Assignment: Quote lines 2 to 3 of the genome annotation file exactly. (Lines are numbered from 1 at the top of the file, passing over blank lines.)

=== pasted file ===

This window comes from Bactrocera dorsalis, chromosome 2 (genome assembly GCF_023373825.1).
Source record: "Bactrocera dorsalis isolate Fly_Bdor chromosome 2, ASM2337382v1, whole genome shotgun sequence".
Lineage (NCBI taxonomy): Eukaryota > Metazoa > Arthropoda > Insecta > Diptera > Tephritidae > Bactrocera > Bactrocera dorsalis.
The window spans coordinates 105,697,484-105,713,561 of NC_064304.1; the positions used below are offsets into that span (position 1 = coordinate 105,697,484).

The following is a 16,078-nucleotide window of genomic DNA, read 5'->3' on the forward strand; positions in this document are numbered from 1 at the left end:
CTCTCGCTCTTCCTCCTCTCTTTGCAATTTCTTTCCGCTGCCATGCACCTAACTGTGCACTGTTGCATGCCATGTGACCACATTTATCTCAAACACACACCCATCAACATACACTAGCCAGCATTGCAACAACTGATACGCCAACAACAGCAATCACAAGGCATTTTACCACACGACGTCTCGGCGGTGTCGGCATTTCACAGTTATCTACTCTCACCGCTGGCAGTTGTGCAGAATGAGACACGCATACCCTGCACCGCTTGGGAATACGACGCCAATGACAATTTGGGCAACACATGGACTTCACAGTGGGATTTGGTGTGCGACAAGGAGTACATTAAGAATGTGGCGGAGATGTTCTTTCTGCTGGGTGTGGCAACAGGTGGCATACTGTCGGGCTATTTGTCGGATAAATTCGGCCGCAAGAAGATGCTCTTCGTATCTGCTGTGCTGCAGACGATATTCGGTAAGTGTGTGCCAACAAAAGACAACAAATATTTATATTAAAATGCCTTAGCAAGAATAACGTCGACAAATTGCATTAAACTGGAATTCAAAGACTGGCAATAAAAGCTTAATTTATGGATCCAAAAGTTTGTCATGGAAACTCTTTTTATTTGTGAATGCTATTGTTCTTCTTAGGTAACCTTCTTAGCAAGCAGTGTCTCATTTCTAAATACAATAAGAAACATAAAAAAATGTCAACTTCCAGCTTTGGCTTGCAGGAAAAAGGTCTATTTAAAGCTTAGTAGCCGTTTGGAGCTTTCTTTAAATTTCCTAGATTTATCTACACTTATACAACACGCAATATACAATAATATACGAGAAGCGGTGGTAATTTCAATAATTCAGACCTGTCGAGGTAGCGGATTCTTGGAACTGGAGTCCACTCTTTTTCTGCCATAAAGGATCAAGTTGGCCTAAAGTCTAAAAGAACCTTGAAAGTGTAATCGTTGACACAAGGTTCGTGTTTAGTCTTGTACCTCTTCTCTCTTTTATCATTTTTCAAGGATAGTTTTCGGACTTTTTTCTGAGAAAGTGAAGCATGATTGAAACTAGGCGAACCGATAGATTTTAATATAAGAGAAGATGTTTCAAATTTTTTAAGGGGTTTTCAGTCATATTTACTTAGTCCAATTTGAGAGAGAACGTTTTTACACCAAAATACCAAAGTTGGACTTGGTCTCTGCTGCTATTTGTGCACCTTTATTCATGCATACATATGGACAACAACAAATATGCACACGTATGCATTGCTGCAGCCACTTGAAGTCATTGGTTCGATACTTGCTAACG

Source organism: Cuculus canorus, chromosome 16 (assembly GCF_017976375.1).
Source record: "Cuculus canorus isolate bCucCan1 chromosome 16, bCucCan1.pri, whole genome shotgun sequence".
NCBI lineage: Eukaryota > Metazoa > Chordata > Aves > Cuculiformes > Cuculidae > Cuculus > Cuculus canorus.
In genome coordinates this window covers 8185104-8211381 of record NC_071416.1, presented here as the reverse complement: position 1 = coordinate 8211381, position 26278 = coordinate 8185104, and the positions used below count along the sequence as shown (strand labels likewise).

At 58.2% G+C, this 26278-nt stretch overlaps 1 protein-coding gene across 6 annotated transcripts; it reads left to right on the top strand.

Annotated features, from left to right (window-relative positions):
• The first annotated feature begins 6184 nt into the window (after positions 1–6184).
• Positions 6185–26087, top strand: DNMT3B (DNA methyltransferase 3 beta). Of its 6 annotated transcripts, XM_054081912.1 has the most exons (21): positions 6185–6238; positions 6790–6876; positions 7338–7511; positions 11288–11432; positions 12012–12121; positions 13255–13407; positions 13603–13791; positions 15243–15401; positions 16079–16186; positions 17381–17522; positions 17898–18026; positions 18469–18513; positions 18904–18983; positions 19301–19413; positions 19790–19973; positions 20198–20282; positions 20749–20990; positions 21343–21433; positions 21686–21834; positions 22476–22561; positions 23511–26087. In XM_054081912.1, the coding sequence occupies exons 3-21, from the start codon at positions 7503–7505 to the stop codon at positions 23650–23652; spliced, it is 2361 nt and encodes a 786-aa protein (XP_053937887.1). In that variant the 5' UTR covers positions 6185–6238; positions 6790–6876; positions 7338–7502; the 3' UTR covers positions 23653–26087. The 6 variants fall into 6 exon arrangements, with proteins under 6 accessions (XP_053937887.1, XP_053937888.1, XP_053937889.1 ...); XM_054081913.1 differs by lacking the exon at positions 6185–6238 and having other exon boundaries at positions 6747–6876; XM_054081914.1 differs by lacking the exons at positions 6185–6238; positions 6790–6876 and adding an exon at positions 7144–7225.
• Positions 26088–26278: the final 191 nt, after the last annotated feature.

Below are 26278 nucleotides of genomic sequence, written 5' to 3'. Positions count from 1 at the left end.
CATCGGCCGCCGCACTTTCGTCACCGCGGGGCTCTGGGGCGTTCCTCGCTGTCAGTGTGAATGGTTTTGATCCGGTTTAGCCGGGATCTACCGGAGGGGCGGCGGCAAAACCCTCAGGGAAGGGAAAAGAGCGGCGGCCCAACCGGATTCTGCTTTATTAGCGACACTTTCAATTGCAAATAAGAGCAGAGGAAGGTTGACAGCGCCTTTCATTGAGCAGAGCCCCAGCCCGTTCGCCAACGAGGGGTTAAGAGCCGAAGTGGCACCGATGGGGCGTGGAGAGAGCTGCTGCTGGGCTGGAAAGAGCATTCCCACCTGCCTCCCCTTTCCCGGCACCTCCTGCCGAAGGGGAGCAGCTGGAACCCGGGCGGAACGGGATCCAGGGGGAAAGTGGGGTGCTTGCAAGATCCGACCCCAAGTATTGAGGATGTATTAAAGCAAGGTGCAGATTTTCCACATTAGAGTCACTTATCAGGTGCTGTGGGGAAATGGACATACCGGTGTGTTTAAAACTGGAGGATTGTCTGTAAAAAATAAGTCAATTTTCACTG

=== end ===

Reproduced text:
Source record: "Bactrocera dorsalis isolate Fly_Bdor chromosome 2, ASM2337382v1, whole genome shotgun sequence".
Lineage (NCBI taxonomy): Eukaryota > Metazoa > Arthropoda > Insecta > Diptera > Tephritidae > Bactrocera > Bactrocera dorsalis.